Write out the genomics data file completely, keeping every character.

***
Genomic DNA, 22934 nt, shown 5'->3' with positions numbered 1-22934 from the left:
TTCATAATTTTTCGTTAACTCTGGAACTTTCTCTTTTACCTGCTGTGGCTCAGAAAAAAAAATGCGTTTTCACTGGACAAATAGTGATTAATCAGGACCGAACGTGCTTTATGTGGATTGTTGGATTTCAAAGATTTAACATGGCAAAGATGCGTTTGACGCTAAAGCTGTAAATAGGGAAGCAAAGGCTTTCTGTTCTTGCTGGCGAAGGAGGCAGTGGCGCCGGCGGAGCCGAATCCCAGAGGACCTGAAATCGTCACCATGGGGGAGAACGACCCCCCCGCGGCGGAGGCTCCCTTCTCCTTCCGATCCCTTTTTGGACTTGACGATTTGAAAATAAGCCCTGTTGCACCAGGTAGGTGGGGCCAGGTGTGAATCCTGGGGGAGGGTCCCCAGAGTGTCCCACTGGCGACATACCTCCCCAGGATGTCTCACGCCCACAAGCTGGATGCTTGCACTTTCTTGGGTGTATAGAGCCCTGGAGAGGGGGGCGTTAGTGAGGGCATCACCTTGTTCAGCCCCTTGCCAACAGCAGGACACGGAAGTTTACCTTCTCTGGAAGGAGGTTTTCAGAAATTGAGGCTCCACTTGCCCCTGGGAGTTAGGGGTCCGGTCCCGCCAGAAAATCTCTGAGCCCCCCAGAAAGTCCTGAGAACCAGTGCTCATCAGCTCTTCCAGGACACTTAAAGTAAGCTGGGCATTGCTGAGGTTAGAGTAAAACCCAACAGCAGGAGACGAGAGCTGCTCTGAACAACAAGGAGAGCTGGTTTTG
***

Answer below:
Genomic DNA, 22934 nt, shown 5'->3' with positions numbered 1-22934 from the left:
TTCATAATTTTTCGTTAACTCTGGAACTTTCTCTTTTACCTGCTGTGGCTCAGAAAAAAAAATGCGTTTTCACTGGACAAATAGTGATTAATCAGGACCGAACGTGCTTTATGTGGATTGTTGGATTTCAAAGATTTAACATGGCAAAGATGCGTTTGACGCTAAAGCTGTAAATAGGGAAGCAAAGGCTTTCTGTTCTTGCTGGCGAAGGAGGCAGTGGCGCCGGCGGAGCCGAATCCCAGAGGACCTGAAATCGTCACCATGGGGGAGAACGACCCCCCCGCGGCGGAGGCTCCCTTCTCCTTCCGATCCCTTTTTGGACTTGACGATTTGAAAATAAGCCCTGTTGCACCAGGTAGGTGGGGCCAGGTGTGAATCCTGGGGGAGGGTCCCCAGAGTGTCCCACTGGCGACATACCTCCCCAGGATGTCTCACGCCCACAAGCTGGATGCTTGCACTTTCTTGGGTGTATAGAGCCCTGGAGAGGGGGGCGTTAGTGAGGGCATCACCTTGTTCAGCCCCTTGCCAACAGCAGGACACGGAAGTTTACCTTCTCTGGAAGGAGGTTTTCAGAAATTGAGGCTCCACTTGCCCCTGGGAGTTAGGGGTCCGGTCCCGCCAGAAAATCTCTGAGCCCCCCAGAAAGTCCTGAGAACCAGTGCTCATCAGCTCTTCCAGGACACTTAAAGTAAGCTGGGCATTGCTGAGGTTAGAGTAAAACCCAACAGCAGGAGACGAGAGCTGCTCTGAACAACAAGGAGAGCTGGTTTTG